Dreaming Vienna begins with two prefaces: one quoting Mark Twain on how novels carry their authors away, the other listing 36 kinds of dreams discussed by Freud. The prefaces foreground a tension between objective and subjective realities. How, exactly, does one believe a novel or interpret a dream? And what exactly does Vienna symbolize, especially for Americans? In Dreaming Vienna, subjective reactions generally prevail over conventional expectations. Conley is especially adept at painting the shadows and fogs which surround his characters, creating moments of confusion, chaos, despondency, acceptance, and wisdom.
Thus, Felix Kulpa ("Happy Fault" in Latin) struggles to find meaning in St. Louis, MO, first in his family's Catholicism, then in philosophical systems, and finally in Vienna where, in a joyous explosion of passionate folly, he dies. Kulpa's experiences resonate. His cousin Victor barely escapes sexual abuse by a priest, but carries scars from Missouri to Vienna, where he "researches the priesthood." The very word, "research" changes meaning as Viennese students bicker over versions of stories or mock pretentious mentors.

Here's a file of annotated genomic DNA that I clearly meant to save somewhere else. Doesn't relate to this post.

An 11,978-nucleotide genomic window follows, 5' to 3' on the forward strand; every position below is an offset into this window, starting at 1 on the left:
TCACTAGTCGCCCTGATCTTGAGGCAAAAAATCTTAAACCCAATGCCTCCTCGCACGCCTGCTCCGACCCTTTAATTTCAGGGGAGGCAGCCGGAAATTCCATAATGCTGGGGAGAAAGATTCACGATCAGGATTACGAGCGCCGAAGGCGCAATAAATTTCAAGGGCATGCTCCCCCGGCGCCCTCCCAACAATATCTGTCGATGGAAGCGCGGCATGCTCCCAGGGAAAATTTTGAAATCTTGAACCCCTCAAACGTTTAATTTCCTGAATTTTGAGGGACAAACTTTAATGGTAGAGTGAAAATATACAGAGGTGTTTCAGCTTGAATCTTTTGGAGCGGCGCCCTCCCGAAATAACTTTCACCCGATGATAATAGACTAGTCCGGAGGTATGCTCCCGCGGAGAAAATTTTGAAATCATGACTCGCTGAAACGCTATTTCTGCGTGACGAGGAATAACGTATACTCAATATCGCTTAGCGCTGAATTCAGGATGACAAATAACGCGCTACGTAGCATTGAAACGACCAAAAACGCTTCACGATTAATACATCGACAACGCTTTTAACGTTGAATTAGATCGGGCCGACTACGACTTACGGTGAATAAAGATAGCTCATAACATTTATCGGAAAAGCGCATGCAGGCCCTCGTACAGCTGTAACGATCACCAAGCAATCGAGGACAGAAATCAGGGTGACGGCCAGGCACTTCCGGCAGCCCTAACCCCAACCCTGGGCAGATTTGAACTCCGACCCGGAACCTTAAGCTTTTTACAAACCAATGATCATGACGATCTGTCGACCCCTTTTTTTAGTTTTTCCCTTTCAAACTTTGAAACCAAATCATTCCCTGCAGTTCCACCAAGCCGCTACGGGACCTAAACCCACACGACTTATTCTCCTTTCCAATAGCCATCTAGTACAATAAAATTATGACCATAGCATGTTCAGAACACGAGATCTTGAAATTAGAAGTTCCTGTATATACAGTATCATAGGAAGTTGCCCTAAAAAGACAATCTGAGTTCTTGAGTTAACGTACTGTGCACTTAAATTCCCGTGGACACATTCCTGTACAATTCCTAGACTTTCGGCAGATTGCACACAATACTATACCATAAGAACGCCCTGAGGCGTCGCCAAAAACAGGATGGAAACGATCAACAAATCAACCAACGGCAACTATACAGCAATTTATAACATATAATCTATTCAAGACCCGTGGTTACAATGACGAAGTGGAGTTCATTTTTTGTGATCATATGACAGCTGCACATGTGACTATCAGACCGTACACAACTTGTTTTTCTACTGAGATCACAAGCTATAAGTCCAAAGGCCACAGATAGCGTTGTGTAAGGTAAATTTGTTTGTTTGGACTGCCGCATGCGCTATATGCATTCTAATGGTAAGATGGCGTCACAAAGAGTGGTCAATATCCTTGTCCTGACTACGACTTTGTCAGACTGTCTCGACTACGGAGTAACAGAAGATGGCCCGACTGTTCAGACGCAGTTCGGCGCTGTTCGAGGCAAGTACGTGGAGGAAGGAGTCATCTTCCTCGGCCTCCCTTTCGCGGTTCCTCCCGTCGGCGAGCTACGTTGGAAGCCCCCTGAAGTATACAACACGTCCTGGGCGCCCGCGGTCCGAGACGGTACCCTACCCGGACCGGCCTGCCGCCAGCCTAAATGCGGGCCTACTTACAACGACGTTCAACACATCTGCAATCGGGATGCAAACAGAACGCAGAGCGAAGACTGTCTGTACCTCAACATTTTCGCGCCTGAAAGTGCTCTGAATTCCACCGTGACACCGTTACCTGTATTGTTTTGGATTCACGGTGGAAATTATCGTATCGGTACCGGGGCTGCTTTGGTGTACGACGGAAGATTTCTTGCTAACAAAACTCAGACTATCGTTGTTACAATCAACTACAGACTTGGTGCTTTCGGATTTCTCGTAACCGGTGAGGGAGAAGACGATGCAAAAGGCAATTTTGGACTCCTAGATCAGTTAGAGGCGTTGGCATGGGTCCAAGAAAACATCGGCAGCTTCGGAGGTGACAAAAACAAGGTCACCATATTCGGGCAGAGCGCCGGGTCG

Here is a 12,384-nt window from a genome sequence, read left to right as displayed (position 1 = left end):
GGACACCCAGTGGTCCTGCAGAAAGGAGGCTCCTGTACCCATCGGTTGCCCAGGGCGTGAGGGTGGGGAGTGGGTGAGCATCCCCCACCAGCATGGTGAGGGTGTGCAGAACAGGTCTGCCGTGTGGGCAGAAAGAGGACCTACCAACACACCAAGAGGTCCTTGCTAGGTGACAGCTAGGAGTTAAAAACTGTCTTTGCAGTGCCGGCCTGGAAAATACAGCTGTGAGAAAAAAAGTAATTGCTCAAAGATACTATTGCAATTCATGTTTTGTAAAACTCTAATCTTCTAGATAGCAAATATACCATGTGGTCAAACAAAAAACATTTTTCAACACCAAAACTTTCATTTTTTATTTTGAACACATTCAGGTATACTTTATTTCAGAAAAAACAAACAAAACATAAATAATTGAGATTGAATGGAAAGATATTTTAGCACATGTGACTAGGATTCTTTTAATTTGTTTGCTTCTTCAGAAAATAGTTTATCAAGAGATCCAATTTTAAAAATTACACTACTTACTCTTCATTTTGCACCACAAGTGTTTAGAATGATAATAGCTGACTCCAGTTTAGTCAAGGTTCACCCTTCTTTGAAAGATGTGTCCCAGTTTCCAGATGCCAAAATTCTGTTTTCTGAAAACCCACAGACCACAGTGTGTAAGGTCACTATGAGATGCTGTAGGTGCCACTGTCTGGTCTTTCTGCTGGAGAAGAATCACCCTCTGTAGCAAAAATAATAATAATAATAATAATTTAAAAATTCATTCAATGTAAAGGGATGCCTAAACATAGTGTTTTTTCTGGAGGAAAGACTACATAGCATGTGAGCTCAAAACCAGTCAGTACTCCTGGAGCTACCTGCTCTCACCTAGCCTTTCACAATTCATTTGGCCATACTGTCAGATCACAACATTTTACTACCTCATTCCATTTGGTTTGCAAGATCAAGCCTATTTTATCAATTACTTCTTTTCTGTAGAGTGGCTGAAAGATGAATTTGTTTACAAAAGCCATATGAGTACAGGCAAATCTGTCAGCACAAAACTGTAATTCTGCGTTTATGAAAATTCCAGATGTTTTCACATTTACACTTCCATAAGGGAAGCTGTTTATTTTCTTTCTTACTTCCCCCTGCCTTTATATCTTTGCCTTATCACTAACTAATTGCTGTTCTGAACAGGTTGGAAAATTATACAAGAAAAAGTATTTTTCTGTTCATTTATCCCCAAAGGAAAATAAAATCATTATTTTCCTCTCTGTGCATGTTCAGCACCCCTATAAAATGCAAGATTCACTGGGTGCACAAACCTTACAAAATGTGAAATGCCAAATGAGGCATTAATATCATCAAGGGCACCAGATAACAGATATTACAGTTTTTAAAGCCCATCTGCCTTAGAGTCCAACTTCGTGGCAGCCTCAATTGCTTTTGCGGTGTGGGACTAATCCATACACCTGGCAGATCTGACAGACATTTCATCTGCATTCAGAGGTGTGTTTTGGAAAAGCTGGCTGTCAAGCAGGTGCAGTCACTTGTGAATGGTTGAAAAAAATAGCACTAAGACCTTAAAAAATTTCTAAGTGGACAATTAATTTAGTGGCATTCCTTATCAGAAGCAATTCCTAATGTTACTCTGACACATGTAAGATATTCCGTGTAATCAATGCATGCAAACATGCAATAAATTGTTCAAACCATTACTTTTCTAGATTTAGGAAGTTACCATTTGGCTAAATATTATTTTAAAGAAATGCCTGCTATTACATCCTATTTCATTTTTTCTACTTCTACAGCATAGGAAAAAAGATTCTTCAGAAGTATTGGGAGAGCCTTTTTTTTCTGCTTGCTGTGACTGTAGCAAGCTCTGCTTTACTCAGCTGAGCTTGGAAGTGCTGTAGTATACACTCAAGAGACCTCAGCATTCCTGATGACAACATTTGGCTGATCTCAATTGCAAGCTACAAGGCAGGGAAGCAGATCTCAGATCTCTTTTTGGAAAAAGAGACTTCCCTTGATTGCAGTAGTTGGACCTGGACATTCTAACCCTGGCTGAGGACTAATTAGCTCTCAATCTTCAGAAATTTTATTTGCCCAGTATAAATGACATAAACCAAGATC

There's a carnival feel to large sections of Dreaming Vienna as characters pass near one another without quite meeting--leaving traces, overlapping moods, fragrances, fragments, memories of bickering brothers, a guilt-ridden veteran, snow-covered children and orange-clad streetcleaners. To tour guides, Vienna may symbolize cultural depth, artistic aspiration, and human achievement, but for Conley those interpretations are radically incomplete. Only the gold-tipped cane of the mysterious Herr Winklemann can offer reliable direction; only rugs handmade by a one-armed feminist can keep readers fully warm.
Author: Timothy K. Conley
Publisher: Golden Antelope Press
Binding Type: Paperback
Size: 7.81h x 5.06w x 0.59d